A dangerous new threat to the ozone layer
Researchers from the University of East Anglia have revealed a new threat to the ozone layer. Substances which were not previously considered capable of persisting long enough to reach the stratosphere are now being discovered in large atmospheric concentrations.
The Montreal Protocol is an international treaty that was signed in 1987 to begin the process of phasing out the production of chemicals that were destroying the ozone layer. According to this new study, however, there are increasing emissions of substances not regulated by the treaty that are threatening the ozone’s recovery.
Lead author David Oram explained that the harmful substances were not believed to be damaging because they were “generally thought to be too short-lived to reach the stratosphere in large quantities.”
Emissions from countries like China can be particularly damaging to the ozone due to the fact that cold-air surges in East Asia can quickly carry air pollution into the tropics. Airborne substances in this region of the world can reach the ozone layer before dissipating and while they are still capable of causing damage.
One of the dangerous chemicals identified by the research team is dichloromethane, a substance with many uses including the production of pharmaceuticals. Although the amount of dichloromethane in the atmosphere decreased in the 1990s and early 2000s, the researchers found that it has become about 60 percent more abundant over the past decade.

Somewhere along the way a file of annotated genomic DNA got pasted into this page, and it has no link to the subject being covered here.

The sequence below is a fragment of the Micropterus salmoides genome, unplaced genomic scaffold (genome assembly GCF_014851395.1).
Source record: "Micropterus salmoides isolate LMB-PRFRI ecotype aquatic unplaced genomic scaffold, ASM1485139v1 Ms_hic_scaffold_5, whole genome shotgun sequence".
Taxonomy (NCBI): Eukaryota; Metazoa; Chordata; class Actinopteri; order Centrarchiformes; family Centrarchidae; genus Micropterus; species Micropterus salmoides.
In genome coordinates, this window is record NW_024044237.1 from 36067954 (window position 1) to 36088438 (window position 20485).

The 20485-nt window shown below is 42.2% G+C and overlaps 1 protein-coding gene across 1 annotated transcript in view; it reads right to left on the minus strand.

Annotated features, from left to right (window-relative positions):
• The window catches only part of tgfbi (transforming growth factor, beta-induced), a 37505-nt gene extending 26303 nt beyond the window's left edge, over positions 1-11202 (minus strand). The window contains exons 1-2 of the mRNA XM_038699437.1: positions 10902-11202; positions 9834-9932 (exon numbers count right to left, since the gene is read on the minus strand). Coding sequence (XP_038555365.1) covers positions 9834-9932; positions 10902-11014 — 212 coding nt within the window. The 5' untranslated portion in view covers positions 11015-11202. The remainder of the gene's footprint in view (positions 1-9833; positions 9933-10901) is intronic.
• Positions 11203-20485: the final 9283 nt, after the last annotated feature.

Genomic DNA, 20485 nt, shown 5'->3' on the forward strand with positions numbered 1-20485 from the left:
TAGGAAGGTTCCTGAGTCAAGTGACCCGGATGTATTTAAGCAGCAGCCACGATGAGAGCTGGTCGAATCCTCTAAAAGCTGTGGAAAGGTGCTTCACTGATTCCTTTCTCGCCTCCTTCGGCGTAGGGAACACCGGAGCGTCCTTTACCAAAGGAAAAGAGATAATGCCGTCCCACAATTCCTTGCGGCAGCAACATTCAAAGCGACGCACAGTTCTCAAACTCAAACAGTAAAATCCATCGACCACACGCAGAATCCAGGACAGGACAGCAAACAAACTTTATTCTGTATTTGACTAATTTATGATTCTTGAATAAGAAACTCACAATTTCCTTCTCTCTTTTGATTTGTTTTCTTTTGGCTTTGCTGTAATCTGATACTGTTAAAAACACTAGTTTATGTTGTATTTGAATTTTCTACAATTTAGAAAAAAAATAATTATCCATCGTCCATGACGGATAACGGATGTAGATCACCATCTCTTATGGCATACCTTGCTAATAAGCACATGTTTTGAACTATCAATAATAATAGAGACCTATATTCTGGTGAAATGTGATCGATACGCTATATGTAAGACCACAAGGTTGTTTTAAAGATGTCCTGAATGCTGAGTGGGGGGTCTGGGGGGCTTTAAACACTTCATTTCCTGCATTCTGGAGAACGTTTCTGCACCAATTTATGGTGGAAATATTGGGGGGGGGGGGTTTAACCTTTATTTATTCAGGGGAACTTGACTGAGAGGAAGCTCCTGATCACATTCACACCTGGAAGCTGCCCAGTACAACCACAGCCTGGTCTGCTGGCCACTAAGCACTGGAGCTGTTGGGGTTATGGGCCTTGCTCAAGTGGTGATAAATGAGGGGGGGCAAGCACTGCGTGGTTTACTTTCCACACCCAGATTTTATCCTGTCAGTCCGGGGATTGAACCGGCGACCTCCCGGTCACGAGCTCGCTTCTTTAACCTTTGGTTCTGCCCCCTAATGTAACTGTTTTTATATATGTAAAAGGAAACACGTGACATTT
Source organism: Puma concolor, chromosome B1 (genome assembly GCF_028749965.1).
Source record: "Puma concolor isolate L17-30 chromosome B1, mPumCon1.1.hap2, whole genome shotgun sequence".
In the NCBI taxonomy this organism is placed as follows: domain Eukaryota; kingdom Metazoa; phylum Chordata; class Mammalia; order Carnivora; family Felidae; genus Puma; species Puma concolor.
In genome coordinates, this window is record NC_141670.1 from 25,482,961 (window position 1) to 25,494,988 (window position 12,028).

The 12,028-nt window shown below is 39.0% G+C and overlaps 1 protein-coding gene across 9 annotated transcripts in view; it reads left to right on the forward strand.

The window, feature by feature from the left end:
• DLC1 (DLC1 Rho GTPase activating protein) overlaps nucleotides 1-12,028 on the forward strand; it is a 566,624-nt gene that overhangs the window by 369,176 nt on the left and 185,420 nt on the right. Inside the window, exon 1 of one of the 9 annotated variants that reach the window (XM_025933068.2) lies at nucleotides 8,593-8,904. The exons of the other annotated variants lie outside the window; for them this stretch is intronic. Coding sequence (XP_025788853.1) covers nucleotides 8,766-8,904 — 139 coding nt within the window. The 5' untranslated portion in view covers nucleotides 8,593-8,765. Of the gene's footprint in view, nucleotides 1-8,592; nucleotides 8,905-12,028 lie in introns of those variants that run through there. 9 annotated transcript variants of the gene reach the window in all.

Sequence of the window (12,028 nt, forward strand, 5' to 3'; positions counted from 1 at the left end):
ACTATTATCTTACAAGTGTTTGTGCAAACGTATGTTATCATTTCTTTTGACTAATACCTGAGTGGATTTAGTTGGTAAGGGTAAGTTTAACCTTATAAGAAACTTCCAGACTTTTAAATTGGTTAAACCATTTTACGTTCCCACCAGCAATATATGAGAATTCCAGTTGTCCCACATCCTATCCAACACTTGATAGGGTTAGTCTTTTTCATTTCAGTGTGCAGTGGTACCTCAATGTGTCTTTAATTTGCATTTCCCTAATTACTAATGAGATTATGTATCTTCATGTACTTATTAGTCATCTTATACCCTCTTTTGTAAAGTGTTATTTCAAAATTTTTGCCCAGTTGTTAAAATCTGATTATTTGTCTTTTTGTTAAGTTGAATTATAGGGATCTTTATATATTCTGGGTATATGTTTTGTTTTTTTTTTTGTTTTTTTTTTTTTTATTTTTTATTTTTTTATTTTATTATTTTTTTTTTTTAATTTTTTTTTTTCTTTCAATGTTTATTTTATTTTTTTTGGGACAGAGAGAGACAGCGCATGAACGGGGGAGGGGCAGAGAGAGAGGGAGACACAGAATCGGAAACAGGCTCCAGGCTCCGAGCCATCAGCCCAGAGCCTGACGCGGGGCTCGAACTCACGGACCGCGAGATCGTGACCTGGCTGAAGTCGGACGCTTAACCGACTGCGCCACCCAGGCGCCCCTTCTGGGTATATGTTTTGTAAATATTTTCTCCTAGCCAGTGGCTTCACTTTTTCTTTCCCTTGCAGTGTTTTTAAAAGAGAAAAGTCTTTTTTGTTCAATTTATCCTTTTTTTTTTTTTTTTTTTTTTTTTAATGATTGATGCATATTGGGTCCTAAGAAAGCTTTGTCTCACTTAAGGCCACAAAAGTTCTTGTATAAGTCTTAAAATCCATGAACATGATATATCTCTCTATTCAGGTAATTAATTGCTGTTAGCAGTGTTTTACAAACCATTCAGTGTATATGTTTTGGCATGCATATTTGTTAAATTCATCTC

“This was a major surprise to the scientific community and we were keen to discover the cause of this sudden increase,” said Oram. “We expected that the new emissions could be coming from the developing world, where industrialization has been increasing rapidly.”
The team measured air pollution in East Asia in an effort to determine where the increase in dichloromethane was originating from and whether or not it could affect the ozone layer.
“Our estimates suggest that China may be responsible for around 50-60% of current global emissions [of dichloromethane], with other Asian countries, including India, likely to be significant emitters as well,” said Oram.
Another ozone-depleting chemical detected in large quantities by the team is dichloroethane, a substance used in making PVC. China is the largest producer of PVC and its production has increased tremendously over the last two decades. The researchers were shocked to find the prevalence of dichloroethane in the atmosphere because it is “highly toxic” and also a “valuable commodity.”
Oram concluded, “We are highlighting a gap in the Montreal Protocol that may need to be addressed in the future, particularly if atmospheric concentrations continue to rise.”